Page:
MAMDA, the main player on the market and big partner of the project, set up in 2012 a multi-risk crop plan covering cereals, vegetables and oilseed products. This plan was supplemented in 2014 by a new comprehensive climate coverage targeting fruit tree growing. This scheme is designed to insure agricultural holdings against six weather hazards (icing, hail, floods, high temperatures, strong gusts of wind and chergui)(1).

In 2016, the total insured area amounted to 1.08 million hectares(2) versus 327 000 hectares in 2011. The number of farmers having underwritten an insurance policy was 50 012 in 2016 compared to 3 784 insured five years earlier. Small farmers accounted for 77% of the insured areas.

This success is, among others, owed to the intervention of the State which subsidized up to 90% of the contributions which are practically insignificant for small holders.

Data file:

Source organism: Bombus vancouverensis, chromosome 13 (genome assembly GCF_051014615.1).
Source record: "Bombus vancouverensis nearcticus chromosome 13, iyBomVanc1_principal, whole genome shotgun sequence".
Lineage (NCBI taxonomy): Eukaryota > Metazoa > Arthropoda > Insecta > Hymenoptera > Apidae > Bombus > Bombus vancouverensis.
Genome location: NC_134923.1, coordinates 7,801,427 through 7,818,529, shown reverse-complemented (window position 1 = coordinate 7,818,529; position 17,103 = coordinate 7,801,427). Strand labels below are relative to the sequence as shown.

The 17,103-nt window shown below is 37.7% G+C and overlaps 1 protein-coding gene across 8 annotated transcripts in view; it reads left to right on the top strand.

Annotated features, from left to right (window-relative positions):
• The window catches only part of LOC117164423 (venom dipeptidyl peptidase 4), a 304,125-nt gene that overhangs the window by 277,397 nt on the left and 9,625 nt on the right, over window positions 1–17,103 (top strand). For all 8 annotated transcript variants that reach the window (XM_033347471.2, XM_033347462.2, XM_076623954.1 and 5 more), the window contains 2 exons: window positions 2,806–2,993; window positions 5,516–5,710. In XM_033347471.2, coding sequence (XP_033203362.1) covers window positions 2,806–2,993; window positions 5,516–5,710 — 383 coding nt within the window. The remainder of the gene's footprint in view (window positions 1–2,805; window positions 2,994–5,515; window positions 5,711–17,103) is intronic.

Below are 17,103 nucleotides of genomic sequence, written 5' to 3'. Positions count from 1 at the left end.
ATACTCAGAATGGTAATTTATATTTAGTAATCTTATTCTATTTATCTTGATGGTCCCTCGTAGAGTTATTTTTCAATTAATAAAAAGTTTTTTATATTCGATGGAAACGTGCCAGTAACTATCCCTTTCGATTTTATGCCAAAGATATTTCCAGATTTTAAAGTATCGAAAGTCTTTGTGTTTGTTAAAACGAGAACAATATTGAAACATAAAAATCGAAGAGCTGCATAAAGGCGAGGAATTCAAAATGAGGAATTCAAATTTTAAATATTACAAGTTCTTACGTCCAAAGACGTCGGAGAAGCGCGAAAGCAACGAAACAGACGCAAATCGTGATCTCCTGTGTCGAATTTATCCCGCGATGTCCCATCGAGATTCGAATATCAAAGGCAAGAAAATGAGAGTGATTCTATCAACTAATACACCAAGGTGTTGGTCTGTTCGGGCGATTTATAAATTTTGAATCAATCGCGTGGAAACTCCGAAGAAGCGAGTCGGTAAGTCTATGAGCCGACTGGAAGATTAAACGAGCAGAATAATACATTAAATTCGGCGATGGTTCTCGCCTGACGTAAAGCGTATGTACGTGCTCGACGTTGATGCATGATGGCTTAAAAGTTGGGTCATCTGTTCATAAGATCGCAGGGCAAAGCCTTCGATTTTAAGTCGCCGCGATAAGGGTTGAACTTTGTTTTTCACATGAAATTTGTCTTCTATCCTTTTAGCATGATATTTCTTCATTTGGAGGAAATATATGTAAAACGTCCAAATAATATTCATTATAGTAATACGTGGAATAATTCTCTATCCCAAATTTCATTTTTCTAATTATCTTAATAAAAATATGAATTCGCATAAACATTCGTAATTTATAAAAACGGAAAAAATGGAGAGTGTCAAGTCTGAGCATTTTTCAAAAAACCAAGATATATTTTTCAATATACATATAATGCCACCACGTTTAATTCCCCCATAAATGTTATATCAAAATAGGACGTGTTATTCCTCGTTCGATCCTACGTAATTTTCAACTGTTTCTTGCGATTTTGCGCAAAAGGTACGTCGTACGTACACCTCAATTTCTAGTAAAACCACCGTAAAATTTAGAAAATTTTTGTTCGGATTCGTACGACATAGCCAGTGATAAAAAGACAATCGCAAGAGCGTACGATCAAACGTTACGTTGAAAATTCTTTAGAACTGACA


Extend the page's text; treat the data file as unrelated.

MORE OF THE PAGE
In order to ensure sustainability for this highly subsidized system, Morocco is currently working in association with the Agency for agricultural development (ADA), the French development agency (AFD) and the French fund for global environment (FFEM) on a new project designed for the development of agricultural micro-insurance and index-based insurance.

It is worth reminding that MAMDA is the local leader of agricultural insurance with 70% of market shares(3). The insurance heritage has recently been consolidated with the establishment in 2014 of Mamda Re, a player specialized in the reinsurance of agricultural risks. Endowed with a capital of 121 million USD, Mamda Re has MAMDA as one of its shareholders with 50% stake, the Bermudian reinsurer, Partner Re with 30% and Mutuelle Centrale de Réassurance (France) with 20%.

Evolution of agricultural insurance turnover in Morocco: 2010-2015

in thousands
  201020112012 (5)201320142015